NYU Black Renaissance Noire NYU Black Renaissance Noire Volume 16.2: Fall 2016 - Page 68

PHOTOGRAPHS ON THIS SPREAD BY JOHN BERENS m
The Birth Of Jazz ( Point / Wave / Point ), 2015 Acrylic on canvas 45 ” by 173 ” by 3 ”
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E-Stamp II The Black Butterfly : For Bobby Short , 2007 Acrylic on canvas 48 ” by 48 ”
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Homecoming : For Miles , 1992 Acrylic on canvas 105 12 ” by 81.2 ”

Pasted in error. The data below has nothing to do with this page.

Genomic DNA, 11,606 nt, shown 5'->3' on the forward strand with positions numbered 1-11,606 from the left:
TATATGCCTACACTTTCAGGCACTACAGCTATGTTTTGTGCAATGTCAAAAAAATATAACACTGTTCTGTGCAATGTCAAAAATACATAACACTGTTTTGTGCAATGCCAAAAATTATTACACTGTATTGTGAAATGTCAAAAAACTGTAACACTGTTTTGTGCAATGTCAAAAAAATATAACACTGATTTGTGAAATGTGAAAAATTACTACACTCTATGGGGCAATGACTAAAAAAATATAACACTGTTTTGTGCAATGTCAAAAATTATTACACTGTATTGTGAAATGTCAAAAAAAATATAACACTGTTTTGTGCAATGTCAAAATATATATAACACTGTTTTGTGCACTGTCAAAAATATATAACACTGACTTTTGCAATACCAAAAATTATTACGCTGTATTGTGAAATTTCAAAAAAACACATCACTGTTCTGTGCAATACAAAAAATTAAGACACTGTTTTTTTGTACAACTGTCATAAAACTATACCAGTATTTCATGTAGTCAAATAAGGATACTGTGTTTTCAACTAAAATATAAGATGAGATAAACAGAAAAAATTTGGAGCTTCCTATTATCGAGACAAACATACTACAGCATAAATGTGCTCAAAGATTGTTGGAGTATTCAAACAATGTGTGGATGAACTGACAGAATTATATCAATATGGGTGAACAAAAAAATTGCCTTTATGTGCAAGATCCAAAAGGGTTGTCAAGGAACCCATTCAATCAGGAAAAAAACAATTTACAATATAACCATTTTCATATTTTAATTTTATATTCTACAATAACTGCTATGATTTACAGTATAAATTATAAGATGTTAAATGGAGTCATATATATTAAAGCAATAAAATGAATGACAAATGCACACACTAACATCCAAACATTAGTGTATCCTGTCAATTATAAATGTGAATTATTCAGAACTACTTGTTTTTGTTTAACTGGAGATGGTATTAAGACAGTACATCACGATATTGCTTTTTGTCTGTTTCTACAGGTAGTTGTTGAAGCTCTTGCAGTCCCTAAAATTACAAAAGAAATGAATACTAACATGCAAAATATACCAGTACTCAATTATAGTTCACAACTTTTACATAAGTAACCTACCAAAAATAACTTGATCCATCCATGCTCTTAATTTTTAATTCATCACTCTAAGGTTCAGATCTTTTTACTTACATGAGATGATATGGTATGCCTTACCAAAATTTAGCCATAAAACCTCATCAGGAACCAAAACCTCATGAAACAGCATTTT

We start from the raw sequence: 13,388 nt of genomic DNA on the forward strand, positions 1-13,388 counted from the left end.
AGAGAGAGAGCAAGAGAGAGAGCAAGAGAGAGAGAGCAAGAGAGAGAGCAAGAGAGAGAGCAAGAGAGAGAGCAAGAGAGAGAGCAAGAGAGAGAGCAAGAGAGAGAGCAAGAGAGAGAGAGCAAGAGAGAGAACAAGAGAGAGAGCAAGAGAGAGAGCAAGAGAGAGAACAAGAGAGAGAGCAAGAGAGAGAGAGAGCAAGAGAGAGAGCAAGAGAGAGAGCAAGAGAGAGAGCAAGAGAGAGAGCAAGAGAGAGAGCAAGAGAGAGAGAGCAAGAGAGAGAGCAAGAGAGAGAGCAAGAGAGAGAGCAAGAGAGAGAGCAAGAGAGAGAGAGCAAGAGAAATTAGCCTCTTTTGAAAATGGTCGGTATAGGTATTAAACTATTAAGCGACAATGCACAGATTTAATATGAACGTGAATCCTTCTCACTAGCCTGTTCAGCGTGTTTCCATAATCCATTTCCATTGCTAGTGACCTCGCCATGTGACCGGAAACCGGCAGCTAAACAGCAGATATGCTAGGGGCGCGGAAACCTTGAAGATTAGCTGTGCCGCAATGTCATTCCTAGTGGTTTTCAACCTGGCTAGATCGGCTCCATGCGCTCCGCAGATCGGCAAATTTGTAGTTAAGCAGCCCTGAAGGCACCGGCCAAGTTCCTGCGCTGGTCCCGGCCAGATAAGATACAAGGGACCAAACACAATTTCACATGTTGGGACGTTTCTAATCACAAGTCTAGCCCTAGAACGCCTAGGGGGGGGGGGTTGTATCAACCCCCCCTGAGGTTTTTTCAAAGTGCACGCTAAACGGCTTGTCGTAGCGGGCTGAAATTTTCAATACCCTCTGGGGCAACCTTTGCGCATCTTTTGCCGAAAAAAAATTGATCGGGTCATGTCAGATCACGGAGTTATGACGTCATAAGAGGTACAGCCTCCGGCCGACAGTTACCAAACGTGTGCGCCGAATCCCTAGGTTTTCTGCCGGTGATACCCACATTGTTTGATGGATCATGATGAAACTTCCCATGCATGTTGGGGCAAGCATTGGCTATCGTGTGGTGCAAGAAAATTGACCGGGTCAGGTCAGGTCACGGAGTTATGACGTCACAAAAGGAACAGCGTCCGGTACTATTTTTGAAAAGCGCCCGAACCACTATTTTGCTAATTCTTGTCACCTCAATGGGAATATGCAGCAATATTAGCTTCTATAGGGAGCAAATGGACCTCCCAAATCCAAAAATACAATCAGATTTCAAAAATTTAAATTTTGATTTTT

Except for the fun of sex , drugs , jazz and rock n ’ roll , the 1960 ’ s in New York City were painful for everybody , Black or White . I spent the 60 ’ s working through my emotionally and psychologically draining pursuit of Black identity as subject in painting . By the end of the 60 ’ s , I had to find another way to paint . In 1970 , I constructed a large 12-foot x 20-foot heavy-duty drawing board on the studio floor . It was made of 2x4 ’ s with 16-inch centered honeycombed substructure covered with ¾ inch construction grade plywood topped off with a layer of industrial-grade linoleum . It was built absolutely level and square . A large 12-foot wide tool also of 2x4 ’ s , which I called ‘ the developer ’ was used to spread large quantities of acrylic paint with an exact measurable thickness of ¼ inch , ⅜ inch and so on . My objective was to construct a slab of acrylic paint . This slab of paint was the beginning of a conceptualized method of painting that continues to this day . Naming my 12-foot wide tool ‘ the developer ’ was a conscious nod to photography , as analogous to painting . “ The image is photographic ; therefore , I must photograph my thoughts ” was written on my studio wall in 1964 . I maintain that photography has been the major influence on painting . It was the invention of photography that gave painters the freedom to explore the inner space of the mind .
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